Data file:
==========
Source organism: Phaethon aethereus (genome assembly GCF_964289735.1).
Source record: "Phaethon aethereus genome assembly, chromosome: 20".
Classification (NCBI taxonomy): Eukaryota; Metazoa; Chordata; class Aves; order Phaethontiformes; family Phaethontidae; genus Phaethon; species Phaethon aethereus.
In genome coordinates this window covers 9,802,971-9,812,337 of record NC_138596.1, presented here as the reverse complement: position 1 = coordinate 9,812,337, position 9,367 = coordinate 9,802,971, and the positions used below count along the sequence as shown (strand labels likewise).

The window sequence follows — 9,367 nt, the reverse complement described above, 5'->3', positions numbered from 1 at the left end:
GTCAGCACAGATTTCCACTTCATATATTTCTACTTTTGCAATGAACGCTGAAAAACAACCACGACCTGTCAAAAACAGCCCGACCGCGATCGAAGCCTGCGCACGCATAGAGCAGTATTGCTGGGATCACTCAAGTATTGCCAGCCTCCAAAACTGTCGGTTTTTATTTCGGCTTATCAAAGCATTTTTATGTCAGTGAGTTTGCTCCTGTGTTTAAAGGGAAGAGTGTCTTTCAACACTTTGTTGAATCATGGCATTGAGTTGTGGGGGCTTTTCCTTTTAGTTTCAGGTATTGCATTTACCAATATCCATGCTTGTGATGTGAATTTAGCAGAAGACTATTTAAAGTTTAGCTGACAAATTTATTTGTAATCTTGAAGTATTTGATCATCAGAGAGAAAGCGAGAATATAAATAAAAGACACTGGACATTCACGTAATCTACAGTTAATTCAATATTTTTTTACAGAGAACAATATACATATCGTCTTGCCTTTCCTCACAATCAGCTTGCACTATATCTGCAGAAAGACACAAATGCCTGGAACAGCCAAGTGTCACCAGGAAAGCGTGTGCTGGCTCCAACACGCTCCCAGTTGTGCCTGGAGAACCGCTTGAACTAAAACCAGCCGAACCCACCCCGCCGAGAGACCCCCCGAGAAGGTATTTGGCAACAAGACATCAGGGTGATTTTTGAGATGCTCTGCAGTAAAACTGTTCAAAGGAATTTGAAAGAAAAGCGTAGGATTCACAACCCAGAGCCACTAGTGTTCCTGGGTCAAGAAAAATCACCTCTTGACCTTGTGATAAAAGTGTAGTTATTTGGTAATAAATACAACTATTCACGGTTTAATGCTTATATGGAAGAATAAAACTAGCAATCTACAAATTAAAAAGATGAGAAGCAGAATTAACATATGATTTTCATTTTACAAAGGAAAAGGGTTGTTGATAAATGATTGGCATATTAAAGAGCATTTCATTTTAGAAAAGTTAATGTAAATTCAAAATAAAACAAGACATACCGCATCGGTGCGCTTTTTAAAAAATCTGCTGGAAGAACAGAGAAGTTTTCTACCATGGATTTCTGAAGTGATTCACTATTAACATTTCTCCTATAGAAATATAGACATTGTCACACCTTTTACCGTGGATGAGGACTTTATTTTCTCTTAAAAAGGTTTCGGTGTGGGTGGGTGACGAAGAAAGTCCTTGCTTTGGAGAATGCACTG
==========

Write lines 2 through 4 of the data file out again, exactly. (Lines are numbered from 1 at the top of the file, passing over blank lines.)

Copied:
Source record: "Phaethon aethereus genome assembly, chromosome: 20".
Classification (NCBI taxonomy): Eukaryota; Metazoa; Chordata; class Aves; order Phaethontiformes; family Phaethontidae; genus Phaethon; species Phaethon aethereus.
In genome coordinates this window covers 9,802,971-9,812,337 of record NC_138596.1, presented here as the reverse complement: position 1 = coordinate 9,812,337, position 9,367 = coordinate 9,802,971, and the positions used below count along the sequence as shown (strand labels likewise).